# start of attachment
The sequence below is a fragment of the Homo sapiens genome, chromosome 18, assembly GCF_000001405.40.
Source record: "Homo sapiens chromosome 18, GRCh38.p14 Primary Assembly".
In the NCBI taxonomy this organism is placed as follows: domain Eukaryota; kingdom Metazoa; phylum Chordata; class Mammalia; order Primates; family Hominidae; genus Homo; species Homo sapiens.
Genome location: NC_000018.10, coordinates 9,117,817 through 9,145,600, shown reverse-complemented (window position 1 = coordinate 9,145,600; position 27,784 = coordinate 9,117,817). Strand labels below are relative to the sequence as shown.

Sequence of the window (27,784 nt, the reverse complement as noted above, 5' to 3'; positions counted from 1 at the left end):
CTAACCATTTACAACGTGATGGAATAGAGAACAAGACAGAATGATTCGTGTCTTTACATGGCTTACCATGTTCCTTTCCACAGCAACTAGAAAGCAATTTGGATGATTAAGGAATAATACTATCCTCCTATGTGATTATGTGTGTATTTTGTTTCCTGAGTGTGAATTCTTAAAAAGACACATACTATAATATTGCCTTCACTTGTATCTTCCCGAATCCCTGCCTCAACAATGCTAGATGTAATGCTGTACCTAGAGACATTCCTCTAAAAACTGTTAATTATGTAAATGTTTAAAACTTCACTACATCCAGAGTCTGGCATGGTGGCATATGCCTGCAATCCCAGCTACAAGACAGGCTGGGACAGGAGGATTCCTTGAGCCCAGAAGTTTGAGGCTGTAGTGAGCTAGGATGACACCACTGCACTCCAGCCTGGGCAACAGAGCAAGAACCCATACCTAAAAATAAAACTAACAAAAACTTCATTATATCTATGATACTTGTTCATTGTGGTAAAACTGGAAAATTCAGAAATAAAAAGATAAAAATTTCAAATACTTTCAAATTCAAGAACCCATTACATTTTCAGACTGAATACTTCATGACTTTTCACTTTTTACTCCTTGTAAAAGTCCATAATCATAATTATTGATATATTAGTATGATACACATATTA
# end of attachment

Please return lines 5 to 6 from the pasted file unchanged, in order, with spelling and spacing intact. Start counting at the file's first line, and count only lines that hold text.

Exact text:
Sequence of the window (27,784 nt, the reverse complement as noted above, 5' to 3'; positions counted from 1 at the left end):
CTAACCATTTACAACGTGATGGAATAGAGAACAAGACAGAATGATTCGTGTCTTTACATGGCTTACCATGTTCCTTTCCACAGCAACTAGAAAGCAATTTGGATGATTAAGGAATAATACTATCCTCCTATGTGATTATGTGTGTATTTTGTTTCCTGAGTGTGAATTCTTAAAAAGACACATACTATAATATTGCCTTCACTTGTATCTTCCCGAATCCCTGCCTCAACAATGCTAGATGTAATGCTGTACCTAGAGACATTCCTCTAAAAACTGTTAATTATGTAAATGTTTAAAACTTCACTACATCCAGAGTCTGGCATGGTGGCATATGCCTGCAATCCCAGCTACAAGACAGGCTGGGACAGGAGGATTCCTTGAGCCCAGAAGTTTGAGGCTGTAGTGAGCTAGGATGACACCACTGCACTCCAGCCTGGGCAACAGAGCAAGAACCCATACCTAAAAATAAAACTAACAAAAACTTCATTATATCTATGATACTTGTTCATTGTGGTAAAACTGGAAAATTCAGAAATAAAAAGATAAAAATTTCAAATACTTTCAAATTCAAGAACCCATTACATTTTCAGACTGAATACTTCATGACTTTTCACTTTTTACTCCTTGTAAAAGTCCATAATCATAATTATTGATATATTAGTATGATACACATATTA